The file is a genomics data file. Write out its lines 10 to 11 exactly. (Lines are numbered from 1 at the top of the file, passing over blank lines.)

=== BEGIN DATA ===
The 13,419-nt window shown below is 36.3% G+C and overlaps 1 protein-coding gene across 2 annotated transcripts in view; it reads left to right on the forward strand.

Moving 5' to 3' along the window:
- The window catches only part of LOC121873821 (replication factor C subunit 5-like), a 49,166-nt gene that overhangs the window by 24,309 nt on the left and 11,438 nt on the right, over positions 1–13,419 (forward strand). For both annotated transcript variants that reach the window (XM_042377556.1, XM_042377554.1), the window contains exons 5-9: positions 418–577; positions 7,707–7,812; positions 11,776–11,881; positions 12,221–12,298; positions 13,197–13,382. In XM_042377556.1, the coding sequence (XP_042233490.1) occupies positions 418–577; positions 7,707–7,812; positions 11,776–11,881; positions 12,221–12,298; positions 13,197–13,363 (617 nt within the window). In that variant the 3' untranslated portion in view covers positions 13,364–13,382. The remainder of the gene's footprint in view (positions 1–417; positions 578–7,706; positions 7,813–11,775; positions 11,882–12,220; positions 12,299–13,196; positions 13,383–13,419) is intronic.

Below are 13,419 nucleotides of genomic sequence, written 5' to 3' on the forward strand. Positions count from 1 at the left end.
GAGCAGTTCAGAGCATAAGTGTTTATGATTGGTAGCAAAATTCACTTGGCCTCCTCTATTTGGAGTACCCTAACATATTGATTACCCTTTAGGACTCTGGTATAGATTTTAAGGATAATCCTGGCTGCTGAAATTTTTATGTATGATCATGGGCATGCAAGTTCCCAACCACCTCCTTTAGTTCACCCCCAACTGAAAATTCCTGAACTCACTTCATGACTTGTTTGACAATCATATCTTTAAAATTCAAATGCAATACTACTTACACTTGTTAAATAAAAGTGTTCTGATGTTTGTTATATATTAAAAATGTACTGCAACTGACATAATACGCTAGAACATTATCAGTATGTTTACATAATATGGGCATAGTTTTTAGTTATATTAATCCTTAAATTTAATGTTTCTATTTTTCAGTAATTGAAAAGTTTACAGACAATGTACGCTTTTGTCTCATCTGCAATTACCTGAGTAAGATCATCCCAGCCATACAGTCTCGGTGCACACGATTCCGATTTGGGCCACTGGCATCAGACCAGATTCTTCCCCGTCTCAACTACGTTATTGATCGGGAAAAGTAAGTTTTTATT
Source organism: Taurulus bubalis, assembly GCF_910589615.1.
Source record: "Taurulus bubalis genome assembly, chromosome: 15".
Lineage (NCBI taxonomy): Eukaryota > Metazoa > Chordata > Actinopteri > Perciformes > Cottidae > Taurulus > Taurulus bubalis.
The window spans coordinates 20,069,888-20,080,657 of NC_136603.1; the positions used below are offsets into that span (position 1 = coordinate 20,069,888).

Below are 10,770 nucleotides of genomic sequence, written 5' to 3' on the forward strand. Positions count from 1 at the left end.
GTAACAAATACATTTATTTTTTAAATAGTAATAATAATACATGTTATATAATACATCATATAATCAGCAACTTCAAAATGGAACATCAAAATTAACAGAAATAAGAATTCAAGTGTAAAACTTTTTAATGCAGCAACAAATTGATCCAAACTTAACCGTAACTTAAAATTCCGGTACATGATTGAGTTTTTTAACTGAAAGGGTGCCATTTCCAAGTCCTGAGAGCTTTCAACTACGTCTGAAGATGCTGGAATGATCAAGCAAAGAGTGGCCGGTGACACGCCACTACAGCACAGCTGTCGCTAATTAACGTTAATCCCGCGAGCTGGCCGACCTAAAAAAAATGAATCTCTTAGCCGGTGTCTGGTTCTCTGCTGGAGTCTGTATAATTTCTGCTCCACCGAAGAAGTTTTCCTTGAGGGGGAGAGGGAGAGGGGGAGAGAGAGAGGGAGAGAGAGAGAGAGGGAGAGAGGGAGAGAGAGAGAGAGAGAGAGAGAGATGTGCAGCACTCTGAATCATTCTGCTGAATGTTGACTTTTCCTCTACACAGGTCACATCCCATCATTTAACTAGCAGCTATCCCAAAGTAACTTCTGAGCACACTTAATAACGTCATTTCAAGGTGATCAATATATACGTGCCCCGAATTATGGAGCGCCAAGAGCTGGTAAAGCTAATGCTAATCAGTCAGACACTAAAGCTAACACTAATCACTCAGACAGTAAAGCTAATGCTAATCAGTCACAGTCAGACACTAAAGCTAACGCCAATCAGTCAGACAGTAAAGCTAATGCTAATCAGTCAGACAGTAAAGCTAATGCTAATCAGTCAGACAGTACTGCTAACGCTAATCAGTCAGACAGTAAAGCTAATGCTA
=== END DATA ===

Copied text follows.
Below are 10,770 nucleotides of genomic sequence, written 5' to 3' on the forward strand. Positions count from 1 at the left end.
GTAACAAATACATTTATTTTTTAAATAGTAATAATAATACATGTTATATAATACATCATATAATCAGCAACTTCAAAATGGAACATCAAAATTAACAGAAATAAGAATTCAAGTGTAAAACTTTTTAATGCAGCAACAAATTGATCCAAACTTAACCGTAACTTAAAATTCCGGTACATGATTGAGTTTTTTAACTGAAAGGGTGCCATTTCCAAGTCCTGAGAGCTTTCAACTACGTCTGAAGATGCTGGAATGATCAAGCAAAGAGTGGCCGGTGACACGCCACTACAGCACAGCTGTCGCTAATTAACGTTAATCCCGCGAGCTGGCCGACCTAAAAAAAATGAATCTCTTAGCCGGTGTCTGGTTCTCTGCTGGAGTCTGTATAATTTCTGCTCCACCGAAGAAGTTTTCCTTGAGGGGGAGAGGGAGAGGGGGAGAGAGAGAGGGAGAGAGAGAGAGAGGGAGAGAGGGAGAGAGAGAGAGAGAGAGAGAGAGATGTGCAGCACTCTGAATCATTCTGCTGAATGTTGACTTTTCCTCTACACAGGTCACATCCCATCATTTAACTAGCAGCTATCCCAAAGTAACTTCTGAGCACACTTAATAACGTCATTTCAAGGTGATCAATATATACGTGCCCCGAATTATGGAGCGCCAAGAGCTGGTAAAGCTAATGCTAATCAGTCAGACACTAAAGCTAACACTAATCACTCAGACAGTAAAGCTAATGCTAATCAGTCACAGTCAGACACTAAAGCTAACGCCAATCAGTCAGACAGTAAAGCTAATGCTAATCAGTCAGACAGTAAAGCTAATGCTAATCAGTCAGACAGTACTGCTAACGCTAATCAGTCAGACAGTAAAGCTAATGCTA